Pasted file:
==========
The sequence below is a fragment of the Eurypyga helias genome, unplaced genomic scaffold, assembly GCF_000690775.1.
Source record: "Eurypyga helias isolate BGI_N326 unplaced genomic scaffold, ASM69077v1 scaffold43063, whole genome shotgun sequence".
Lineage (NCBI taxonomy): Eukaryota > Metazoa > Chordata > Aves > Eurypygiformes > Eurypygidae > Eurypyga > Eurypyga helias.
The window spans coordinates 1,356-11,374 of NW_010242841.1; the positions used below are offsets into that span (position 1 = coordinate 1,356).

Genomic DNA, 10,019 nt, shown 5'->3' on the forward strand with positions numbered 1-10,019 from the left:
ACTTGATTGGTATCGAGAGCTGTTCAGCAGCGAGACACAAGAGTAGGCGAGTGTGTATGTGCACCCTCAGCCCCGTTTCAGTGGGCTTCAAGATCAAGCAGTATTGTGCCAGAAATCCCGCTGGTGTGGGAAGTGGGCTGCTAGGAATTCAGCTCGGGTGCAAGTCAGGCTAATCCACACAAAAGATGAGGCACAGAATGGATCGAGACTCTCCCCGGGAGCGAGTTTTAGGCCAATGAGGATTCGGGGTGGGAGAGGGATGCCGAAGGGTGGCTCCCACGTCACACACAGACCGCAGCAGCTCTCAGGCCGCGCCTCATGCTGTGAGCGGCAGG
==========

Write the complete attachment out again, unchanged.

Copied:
The sequence below is a fragment of the Eurypyga helias genome, unplaced genomic scaffold, assembly GCF_000690775.1.
Source record: "Eurypyga helias isolate BGI_N326 unplaced genomic scaffold, ASM69077v1 scaffold43063, whole genome shotgun sequence".
Lineage (NCBI taxonomy): Eukaryota > Metazoa > Chordata > Aves > Eurypygiformes > Eurypygidae > Eurypyga > Eurypyga helias.
The window spans coordinates 1,356-11,374 of NW_010242841.1; the positions used below are offsets into that span (position 1 = coordinate 1,356).

Genomic DNA, 10,019 nt, shown 5'->3' on the forward strand with positions numbered 1-10,019 from the left:
ACTTGATTGGTATCGAGAGCTGTTCAGCAGCGAGACACAAGAGTAGGCGAGTGTGTATGTGCACCCTCAGCCCCGTTTCAGTGGGCTTCAAGATCAAGCAGTATTGTGCCAGAAATCCCGCTGGTGTGGGAAGTGGGCTGCTAGGAATTCAGCTCGGGTGCAAGTCAGGCTAATCCACACAAAAGATGAGGCACAGAATGGATCGAGACTCTCCCCGGGAGCGAGTTTTAGGCCAATGAGGATTCGGGGTGGGAGAGGGATGCCGAAGGGTGGCTCCCACGTCACACACAGACCGCAGCAGCTCTCAGGCCGCGCCTCATGCTGTGAGCGGCAGG